From: Backgammon Galore : Woolsey-Bagai Match
Annotated by Kit Woolsey, Jeremy Bagai, and TD-Gammon
Match to 9: Kit Woolsey - 4, Jeremy Bagai - 6
Kit Woolsey is playing Red.
Jeremy Bagai is playing White.
Jeremy wins the opening roll.
Position 1: White to play 31.
Position 2: Red to play 43.
Kit: Once again, I like this split better than 13/10, 13/9 in response to a made five point. I can use his four point for an anchor badly, and right now he doesn't have the ammo with which to attack. If I delay splitting just one roll, the builders come down from the midpoint and then splitting will be too dangerous.
Jeremy: A little surprising. I would have thought the match score would prompt Kit to play 13/10, 13/9 trying for a prime vs. prime game where the prevalence of gammons would give him more menacing threats. His actual play looks right for the player who is leading in the match and wants simple games where the cube actions are clear. Kit must think his play is simply stronger than 13/10, 13/9. I think the two plays are about equal so I would bring two checkers down.
TD: If Kit's reason for making his play is that it simply is the better play, he is right. Going after the advanced anchor quickly here is very important.
24/21, 13/9 -.205 13/10, 13/9 -.240 13/6 -.281
Position 3: White to play 62.
Position 4: Red to play 32 from the bar.
Position 5: White to play 63.
Position 6: Red to play 31.
Position 7: White to play 33.
Kit: An interesting problem. Jeremy's play is certainly the natural looking one, but I'm not so sure it addresses the position. He is miles ahead in the race, but I have an anchor on his four point. This indicates that a priming approach won't work -- I should have sufficient timing if I can contain his back man. After his play his position is very stripped. Now let's look at 24/15, 13/10. This is great if he isn't hit. He will have escaped all his men and will have a big racing lead -- enough to claim with the cube or be very close to a claim. If he is hit it isn't so great, but he is still in pretty good shape. The one big argument in favor of Jeremy's play isn't so much that it makes a new blocking point for a prime, but the bar point is now a landing place for his checkers in the future. This of course assumes that he will be able to escape the back man -- if he can't, that landing place won't to much good. It's an interesting position and making the bar point could easily be right, but I would play 24/15, 13/10.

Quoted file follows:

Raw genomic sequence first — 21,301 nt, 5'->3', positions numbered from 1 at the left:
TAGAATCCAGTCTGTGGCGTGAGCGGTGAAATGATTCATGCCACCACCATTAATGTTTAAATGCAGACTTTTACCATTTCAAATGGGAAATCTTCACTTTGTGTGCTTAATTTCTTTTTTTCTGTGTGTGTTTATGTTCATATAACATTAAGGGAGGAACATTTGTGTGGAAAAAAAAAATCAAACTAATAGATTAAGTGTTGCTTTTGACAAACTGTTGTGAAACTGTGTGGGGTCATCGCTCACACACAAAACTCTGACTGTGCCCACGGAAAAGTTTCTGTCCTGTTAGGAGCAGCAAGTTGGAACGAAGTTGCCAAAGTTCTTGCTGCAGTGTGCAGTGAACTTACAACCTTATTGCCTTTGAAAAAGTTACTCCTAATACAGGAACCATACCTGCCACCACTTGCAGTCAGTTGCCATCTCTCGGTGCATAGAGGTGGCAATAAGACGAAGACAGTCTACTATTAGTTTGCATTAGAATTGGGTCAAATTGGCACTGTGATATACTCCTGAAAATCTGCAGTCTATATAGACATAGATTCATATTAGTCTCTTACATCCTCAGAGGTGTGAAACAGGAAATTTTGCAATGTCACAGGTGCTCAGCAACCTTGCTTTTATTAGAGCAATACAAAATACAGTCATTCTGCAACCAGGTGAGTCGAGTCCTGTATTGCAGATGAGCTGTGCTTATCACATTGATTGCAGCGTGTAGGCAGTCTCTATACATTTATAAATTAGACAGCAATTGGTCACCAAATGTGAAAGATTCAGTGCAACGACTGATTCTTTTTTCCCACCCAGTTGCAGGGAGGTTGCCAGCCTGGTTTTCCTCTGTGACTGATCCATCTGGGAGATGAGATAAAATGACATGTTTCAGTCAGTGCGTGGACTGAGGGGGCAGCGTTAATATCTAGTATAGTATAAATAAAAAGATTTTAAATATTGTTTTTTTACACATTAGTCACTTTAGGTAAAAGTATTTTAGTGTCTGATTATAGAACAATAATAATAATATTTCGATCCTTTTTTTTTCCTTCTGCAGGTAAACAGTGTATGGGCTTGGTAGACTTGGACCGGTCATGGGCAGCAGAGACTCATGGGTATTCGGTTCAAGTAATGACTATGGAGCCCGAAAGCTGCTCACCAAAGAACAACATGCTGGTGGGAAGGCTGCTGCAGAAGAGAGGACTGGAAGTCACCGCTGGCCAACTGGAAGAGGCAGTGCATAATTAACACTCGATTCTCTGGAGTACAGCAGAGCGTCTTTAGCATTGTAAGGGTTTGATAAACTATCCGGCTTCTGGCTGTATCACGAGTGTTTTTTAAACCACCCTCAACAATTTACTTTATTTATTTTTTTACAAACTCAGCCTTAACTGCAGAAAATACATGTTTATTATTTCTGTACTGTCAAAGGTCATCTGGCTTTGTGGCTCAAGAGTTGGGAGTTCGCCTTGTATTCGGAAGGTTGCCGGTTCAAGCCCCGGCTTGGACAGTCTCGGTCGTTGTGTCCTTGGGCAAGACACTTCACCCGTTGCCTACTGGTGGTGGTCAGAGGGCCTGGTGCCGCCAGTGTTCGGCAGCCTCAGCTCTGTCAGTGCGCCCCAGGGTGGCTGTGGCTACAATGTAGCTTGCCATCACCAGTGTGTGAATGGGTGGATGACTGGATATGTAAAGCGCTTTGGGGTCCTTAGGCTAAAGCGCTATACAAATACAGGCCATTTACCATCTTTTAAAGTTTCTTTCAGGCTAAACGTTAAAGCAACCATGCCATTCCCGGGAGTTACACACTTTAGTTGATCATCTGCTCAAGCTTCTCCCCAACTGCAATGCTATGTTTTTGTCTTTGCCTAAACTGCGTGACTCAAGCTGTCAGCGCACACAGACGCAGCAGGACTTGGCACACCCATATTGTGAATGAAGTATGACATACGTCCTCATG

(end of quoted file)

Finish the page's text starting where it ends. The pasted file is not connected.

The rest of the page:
TD: Sorry Kit, but your play just doesn't rank in the top three. Looks like making the board improvement is more important. However there is plenty of value in getting the back man going somewhere and the three point isn't chopped liver, so I like 24/21, 13/10, 6/3(2).
24/21, 13/10, 6/3(2) +.377 24/18, 6/3(2) +.374 13/7(2) +.368
Position 8: Red to play 54.
Position 9 before roll: White's cube action?
Jeremy: I have a five-prime, but it's no big deal against Kit's advanced anchor. A double would be premature -- especially at this match score where Kit will be very quick to recube. Overage is the issue here. I can't use all four points of a four-cube, while Kit certainly can. I also won't have the usual luxury of being able to redouble to eight if things go well.
TD: Equity is .409, and volatility is relatively low. Not even a money double.
Position 9: White to play 63.
Position 10: Red to play 43.
Position 11: White to play 51 from the bar.
Kit: Jeremy must risk getting hit with a 5-4. Dumping a checker onto the ace point here is very bad.
Jeremy: I should give some thought to the anti-positional B/24, 6/1 in order not to get with Kit's 5-4. But Kit's 5-4 plays very well anyway (makes his four point), so I make the more flexible play.